The Armed Forces Retirement Home, known for many years as the Soldiers’ Home, is tucked away on a beautiful campus near North Capitol Street in upper northwest Washington.
This past week’s earthquake did substantial damage—millions of dollars worth—to one of the most distinctive and iconic buildings on the entire campus, Scott Hall (now known as the Sherman Building), originally opened in 1857.
For 150 years, the AFRH has offered veterans a restful retreat amidst a cluster of striking historical buildings. Most well-known nowadays among Soldiers’ Home buildings is the once-endangered Lincoln Cottage, a Gothic Revival country house built by banker George W. Riggs (1813-1881) in 1842 and used by President Abraham Lincoln as a summer retreat.
It has been named a national monument, restored, and made into a fascinating museum by the National Trust for Historic Preservation. But the attention given to the Lincoln Cottage seems to have pushed the rest of the Soldiers’ Home buildings into undeserved obscurity.
To appreciate the Sherman Building, one has to start at the beginning of the story, with the founding of the Soldiers’ Home. As Matthew Pinsker has explained, the institution was a long time coming. There had been talk in Congress as early as the 1820s of establishing a facility to care for disabled veterans who were unable to support themselves, but little came of it.
In the 1840s, Maj. Robert Anderson (1805-1871)—best known as the commander of the besieged Union forces at Fort Sumter, South Carolina, in the opening days of the Civil War—mounted a determined effort to establish a soldiers’ retreat. At his urging a bill to create a military asylum to aid such unfortunates was introduced in 1841, and much debate was held on the subject in the early 1840s, but again no asylum was actually established.
The turning point came as a result of the invasion of Mexico City in 1847 by American forces led by Gen. Winfield Scott (1786-1866). True to historical form, the conquering army extracted a tribute ($150,000) from the good people of Mexico City to spare their fine city from being looted and destroyed.
Rather than turning the money over to the War Department, Scott then took the extraordinary step of putting $100,000 of it into a bank account to be reserved for establishing an Army asylum, “subject to the order of Congress.” The War Department tried to get the money back but was blocked by Senator Jefferson Davis (1808-1889) of Mississippi—later to become president of the Confederacy—who shepherded a bill through Congress that finally established the asylum in 1851.
The law establishing the military asylum designated two other locations, in Mississippi and Louisiana, but the one in Washington was the only one that lasted. Using the Mexican tribute money, Congress bought the 200-acre country estate of banker Riggs, including his Gothic Revival cottage, and later purchased additional properties, including the adjoining Harewood estate of Riggs’ partner, William W. Corcoran (1798-1888), ultimately creating a 500-acre bucolic, wooded reservation. As originally established, the Soldiers’ Home welcomed veterans of the regular army with 20 or more years of service as well as disabled veterans with any amount or type of service.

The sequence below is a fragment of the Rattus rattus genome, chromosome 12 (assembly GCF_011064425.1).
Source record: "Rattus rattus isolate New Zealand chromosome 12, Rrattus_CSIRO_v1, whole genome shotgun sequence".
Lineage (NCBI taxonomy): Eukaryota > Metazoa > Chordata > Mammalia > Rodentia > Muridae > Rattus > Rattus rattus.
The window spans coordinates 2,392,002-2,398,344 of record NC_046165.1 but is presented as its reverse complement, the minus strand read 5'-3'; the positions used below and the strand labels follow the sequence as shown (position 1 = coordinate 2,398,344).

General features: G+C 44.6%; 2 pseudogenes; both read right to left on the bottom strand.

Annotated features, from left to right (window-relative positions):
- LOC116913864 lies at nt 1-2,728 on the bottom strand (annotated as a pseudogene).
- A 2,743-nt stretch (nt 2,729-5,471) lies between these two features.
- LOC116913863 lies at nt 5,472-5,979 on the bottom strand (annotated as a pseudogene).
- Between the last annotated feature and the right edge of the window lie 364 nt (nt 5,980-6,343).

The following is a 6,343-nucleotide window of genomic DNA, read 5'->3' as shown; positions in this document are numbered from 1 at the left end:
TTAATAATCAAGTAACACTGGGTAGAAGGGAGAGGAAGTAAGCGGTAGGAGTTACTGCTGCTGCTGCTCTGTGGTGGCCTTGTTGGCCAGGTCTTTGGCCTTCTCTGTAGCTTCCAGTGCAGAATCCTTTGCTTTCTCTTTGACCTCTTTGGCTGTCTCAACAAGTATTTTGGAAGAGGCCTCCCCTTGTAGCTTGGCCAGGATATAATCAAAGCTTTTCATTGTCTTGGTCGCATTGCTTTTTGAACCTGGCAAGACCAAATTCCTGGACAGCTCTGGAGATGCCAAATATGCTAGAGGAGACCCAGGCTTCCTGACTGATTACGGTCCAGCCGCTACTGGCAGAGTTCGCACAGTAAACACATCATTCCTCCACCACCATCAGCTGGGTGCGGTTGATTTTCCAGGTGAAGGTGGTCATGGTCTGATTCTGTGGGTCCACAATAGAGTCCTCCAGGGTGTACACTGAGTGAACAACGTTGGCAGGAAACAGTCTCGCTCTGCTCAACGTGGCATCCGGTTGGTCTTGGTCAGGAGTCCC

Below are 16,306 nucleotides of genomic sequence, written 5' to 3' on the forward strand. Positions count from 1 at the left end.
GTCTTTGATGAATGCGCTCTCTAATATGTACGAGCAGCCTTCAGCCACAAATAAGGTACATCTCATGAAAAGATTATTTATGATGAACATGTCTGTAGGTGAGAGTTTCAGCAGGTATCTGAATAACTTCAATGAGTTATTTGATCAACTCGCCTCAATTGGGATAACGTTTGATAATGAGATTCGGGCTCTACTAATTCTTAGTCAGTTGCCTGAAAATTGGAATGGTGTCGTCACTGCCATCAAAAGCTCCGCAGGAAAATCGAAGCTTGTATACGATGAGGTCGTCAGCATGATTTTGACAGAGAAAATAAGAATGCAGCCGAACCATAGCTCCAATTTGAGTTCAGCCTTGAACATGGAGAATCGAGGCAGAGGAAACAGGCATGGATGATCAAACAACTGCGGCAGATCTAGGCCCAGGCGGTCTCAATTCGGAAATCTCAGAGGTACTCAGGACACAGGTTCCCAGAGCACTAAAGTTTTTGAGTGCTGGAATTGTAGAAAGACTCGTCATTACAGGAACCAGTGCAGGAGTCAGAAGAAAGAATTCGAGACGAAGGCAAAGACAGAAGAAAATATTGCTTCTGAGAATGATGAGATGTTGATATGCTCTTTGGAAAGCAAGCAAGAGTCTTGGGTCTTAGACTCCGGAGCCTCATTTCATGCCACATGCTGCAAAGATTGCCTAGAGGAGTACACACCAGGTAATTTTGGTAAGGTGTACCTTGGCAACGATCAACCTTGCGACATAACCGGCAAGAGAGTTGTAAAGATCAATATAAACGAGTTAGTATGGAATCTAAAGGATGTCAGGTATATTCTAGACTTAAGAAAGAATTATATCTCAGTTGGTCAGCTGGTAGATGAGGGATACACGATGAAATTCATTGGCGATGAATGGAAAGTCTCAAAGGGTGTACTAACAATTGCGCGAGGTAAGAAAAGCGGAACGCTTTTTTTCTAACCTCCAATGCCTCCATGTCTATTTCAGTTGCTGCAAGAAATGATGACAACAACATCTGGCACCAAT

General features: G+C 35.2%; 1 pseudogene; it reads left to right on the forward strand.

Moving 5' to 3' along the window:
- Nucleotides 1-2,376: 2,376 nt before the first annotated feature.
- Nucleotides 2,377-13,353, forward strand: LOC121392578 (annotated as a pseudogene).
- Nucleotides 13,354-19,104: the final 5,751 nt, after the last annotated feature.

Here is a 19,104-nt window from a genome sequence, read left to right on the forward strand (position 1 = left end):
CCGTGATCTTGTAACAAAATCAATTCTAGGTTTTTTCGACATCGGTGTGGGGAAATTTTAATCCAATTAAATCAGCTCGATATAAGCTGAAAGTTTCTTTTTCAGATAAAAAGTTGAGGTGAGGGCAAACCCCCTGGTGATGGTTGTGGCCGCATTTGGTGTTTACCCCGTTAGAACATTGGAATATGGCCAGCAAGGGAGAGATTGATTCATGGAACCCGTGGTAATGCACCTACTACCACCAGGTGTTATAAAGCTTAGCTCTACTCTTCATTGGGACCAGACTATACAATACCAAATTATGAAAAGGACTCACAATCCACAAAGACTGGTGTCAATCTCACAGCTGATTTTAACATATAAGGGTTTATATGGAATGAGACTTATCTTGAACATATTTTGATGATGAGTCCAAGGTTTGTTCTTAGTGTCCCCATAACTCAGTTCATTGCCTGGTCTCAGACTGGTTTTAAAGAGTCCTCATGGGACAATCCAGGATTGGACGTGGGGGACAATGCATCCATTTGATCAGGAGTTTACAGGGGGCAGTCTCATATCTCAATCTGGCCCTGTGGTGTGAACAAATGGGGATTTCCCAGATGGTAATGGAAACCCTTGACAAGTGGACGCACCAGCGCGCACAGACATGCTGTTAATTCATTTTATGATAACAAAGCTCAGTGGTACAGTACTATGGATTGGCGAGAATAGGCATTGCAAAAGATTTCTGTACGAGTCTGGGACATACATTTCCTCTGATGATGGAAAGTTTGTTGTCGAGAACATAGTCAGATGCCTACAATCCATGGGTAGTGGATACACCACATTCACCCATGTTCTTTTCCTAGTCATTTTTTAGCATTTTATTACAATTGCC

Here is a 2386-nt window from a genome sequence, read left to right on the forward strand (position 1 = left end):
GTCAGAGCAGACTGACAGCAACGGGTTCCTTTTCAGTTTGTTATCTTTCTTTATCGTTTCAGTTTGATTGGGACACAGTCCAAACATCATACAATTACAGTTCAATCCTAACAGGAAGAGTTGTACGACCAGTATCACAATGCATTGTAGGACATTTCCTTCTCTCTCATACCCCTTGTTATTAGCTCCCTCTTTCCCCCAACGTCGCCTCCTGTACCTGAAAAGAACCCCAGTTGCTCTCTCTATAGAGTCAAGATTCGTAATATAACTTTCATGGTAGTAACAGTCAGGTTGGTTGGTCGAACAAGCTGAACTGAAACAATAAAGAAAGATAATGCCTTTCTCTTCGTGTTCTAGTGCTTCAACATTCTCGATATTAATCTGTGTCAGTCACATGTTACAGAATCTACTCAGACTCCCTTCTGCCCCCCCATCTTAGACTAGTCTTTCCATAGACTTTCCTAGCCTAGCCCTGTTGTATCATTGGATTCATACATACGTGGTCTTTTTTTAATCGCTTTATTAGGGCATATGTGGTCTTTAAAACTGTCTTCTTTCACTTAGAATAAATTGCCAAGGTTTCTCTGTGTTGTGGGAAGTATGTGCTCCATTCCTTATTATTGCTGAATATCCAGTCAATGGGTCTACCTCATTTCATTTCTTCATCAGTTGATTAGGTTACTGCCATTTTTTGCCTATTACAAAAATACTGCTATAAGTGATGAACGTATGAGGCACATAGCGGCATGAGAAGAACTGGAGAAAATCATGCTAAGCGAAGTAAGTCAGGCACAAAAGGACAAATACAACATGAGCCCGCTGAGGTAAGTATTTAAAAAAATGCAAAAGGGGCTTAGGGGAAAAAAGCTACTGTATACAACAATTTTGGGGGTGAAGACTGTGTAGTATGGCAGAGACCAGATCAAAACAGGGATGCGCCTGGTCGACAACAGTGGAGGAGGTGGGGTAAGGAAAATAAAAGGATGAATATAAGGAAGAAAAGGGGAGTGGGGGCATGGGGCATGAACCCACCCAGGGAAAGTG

The first inmates of the military asylum lived in the old Riggs cottage beginning in 1852, but clearly more room was needed. The asylum’s board authorized construction of a new main hall to accommodate up to 250 residents as well as two other large cottages, all to be clustered around the Riggs cottage near the northwest corner of the huge property. Lt. Barton S. Alexander (1819-1878), an experienced Army engineer who would later have a key role in the Civil War defenses of Washington, was chosen to oversee the construction.
Scott Hall as it originally appeared, from 1857 to 1869. Source: Harper’s Weekly, Jan. 5, 1867, via the Library of Congress.
The new main hall would later be named Scott Hall, after Gen. Winfield Scott, and it has remained the centerpiece of the Soldiers’ Home until this day. Construction began in 1852 and continued for five years. For its design, Lt. Alexander imitated James Renwick’s Smithsonian Institution building, now known as the Smithsonian Castle, a triumph of the “picturesque” mode of architecture promoted by Andrew Jackson Downing (1815-1852).
Picturesque buildings aimed to use eclectic designs based on historical architectural styles to blend in with their natural settings. The picturesque precedent fit the new Soldiers’ Home building perfectly, situated as it was on top of an idyllic wooded hilltop with sublime views of the capital city. Its Romanesque-arched windows, wistfully reminiscent of a medieval abbey nestled in the remote countryside, gave dignity and architectural flair to what could have been a drab government dormitory.
While the Castle was made of red sandstone, Scott Hall used white New York marble. Its construction was overseen by Gilbert Cameron, a master builder and stonemason from New York whom Renwick had brought to Washington in 1847 to work on the Smithsonian project. As completed in 1857, the building was two stories tall with cast-iron balconies, a large clock tower rising up at its center, and a stately, arched front porch.